How do you feel about pets? Do you have any? And have you had to deal with the loss of pets with your kids – what did you do or say?

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4 thoughts on “Children and the death of pets

  1. Lisa

    Great insights. I had exactly the same impressions re: small deaths preparing kids for bigger ones- even did my graduate school dissertation on the subject! Personally, I felt relatively ambivalent about pets until we adopted a 4 yr old chocolate lab last year. My kids had been aching for a dog for years. He’s been a perfect fit for our family and we all love him to pieces. However, he has had some health issues, and with his being a rescued pet, his history is a mystery. My 9 year old is obsessively worried whenever he has a problematic symptom. She has honestly expressed being concerned already about the fact that “someday” in her lifetime he will die, even if it’s not until she’s a teen/ 20’s. It seems much more real to her then, say, a family member dying, and none of my talk about the years of love we’ll have with him seem to be able to counteract that. So, while I feel that having a family pet has still been better for us than not, every medical concern now worries me as I wonder about the pain my kids could have in store for them if he were to pass away anytime soon.

    • Your dog sounds lovely! And isn’t it funny how we can be all academic about these things until we add our kids into the mix? I guess your daughter will come to an acceptance of how things will be in the end, but it is hard going in the meantime. Good luck! Thanks for commenting.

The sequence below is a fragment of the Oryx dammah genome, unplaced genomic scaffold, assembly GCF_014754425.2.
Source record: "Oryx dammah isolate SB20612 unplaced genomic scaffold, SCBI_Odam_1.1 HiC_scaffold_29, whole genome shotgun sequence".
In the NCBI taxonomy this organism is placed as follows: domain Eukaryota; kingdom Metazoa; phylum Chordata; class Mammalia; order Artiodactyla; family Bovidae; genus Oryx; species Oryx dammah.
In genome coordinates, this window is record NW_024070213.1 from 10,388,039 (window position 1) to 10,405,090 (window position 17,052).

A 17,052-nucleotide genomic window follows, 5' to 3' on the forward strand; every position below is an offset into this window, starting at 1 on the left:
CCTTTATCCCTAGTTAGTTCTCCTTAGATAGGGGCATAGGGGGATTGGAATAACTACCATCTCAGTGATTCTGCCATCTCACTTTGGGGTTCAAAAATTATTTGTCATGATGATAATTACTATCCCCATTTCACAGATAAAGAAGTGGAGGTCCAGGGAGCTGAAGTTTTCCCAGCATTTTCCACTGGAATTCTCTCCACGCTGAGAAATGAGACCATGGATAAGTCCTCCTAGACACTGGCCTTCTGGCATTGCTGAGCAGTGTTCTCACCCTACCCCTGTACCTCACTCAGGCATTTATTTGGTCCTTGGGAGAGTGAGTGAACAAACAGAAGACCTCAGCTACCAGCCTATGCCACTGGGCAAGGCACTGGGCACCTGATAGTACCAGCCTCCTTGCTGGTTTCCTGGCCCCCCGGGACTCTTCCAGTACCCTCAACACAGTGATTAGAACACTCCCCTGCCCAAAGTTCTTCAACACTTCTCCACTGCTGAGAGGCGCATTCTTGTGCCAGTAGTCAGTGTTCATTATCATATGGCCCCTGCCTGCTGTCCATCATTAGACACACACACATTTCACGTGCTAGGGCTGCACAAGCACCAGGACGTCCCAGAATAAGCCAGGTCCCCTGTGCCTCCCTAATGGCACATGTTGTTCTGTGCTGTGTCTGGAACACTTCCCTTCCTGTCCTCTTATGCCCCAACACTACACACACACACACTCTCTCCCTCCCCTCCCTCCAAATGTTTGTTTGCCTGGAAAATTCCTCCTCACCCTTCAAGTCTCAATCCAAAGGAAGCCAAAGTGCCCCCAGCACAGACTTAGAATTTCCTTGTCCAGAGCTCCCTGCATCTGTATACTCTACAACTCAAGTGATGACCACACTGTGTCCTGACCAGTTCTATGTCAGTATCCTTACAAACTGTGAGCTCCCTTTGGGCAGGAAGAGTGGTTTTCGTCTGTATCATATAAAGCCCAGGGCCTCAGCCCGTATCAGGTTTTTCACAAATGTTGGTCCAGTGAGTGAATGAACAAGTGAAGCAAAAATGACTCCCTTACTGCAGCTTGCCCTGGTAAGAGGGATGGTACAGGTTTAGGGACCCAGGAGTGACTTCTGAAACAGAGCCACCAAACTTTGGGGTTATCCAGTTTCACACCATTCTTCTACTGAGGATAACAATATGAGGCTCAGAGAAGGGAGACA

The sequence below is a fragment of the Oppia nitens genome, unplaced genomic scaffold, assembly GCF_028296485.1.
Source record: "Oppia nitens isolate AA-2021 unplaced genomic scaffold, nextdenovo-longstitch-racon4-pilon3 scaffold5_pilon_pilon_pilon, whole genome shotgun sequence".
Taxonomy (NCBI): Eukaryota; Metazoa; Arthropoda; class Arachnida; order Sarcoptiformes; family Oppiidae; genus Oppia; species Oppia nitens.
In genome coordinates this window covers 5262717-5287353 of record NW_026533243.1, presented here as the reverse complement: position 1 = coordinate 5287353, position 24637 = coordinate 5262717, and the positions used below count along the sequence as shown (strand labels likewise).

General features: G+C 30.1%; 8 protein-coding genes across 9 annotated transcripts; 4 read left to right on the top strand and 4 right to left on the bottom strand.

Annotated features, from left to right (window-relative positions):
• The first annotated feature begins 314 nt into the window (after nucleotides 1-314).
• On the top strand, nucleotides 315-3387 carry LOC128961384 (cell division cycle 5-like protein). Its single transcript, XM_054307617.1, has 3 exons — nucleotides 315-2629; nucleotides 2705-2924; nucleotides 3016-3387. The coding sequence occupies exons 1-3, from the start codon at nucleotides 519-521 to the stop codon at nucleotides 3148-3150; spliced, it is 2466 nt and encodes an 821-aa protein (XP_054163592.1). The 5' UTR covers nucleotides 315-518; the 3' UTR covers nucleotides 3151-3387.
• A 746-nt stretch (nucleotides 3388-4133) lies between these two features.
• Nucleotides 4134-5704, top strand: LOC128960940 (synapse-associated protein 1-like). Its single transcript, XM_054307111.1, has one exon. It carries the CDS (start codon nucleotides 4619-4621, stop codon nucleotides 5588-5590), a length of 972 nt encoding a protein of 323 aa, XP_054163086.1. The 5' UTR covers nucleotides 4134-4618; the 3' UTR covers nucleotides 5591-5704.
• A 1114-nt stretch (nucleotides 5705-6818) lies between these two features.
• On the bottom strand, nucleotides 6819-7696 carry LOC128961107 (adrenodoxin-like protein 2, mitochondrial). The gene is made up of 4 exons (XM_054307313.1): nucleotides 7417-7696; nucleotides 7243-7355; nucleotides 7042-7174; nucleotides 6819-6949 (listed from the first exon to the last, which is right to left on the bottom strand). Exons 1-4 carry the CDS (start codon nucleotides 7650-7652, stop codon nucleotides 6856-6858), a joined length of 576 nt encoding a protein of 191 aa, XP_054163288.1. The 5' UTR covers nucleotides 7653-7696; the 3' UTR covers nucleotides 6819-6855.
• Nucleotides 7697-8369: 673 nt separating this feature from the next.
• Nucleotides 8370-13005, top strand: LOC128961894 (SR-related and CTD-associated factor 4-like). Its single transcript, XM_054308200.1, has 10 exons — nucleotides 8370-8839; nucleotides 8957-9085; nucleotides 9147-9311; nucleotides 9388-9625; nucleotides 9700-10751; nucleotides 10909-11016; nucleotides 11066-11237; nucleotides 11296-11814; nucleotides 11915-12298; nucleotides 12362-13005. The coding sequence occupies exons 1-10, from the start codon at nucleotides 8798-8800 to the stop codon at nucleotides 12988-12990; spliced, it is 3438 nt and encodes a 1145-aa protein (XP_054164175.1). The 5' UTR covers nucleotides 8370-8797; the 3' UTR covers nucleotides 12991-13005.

2. Oh God, had to stop reading pretty much half way through – and as a former member of the armed forces, that really doesn’t happen often.

    Since meeting my wife we have had 7 guinea pigs of which, sadly, 3 have died. Each time I was inconsolable for ages, and, yes, cried (pathetic I admit but there you go). The first one went in almost the same way as the one you thought (rightly I think) that had a stroke – and was also chirruping at us in a similar way, a really sad memory revisited 😦

    I hope your story ends with some happy notes on small fury friends :-S I am not a dog or cat person but I have noted something about guinea pigs that seems to resonate with me. There is no malice in them, they are just content, happy, friendly, inquisitive and generally seem to radiate happiness to anyone that shares time with them.

    NB: As a rule guinea pigs go from fine to ill to death VERY quickly. It’s part of their biological make up to NOT show signs of weakness till the very end to try and ensure that (in the wild) they don’t get picked off as ‘the weak one’. As such, it really is important to keep an eye on them, and more commonly, their pattern of life/changes in persona and the all time biggy – eating habits. Any change, even as minor as not coming out for a regular pat in the morning, can be a really bad sign.

    I wish you, your kids, and any piggy’s you have left a full and happy life together as they really are great companions.

    • We do love our guinea pigs! And our cats. We’re not home enough to have dogs. Thanks for stopping by and I’m sorry you couldn’t finish reading the post! Try another – they’re not all sad.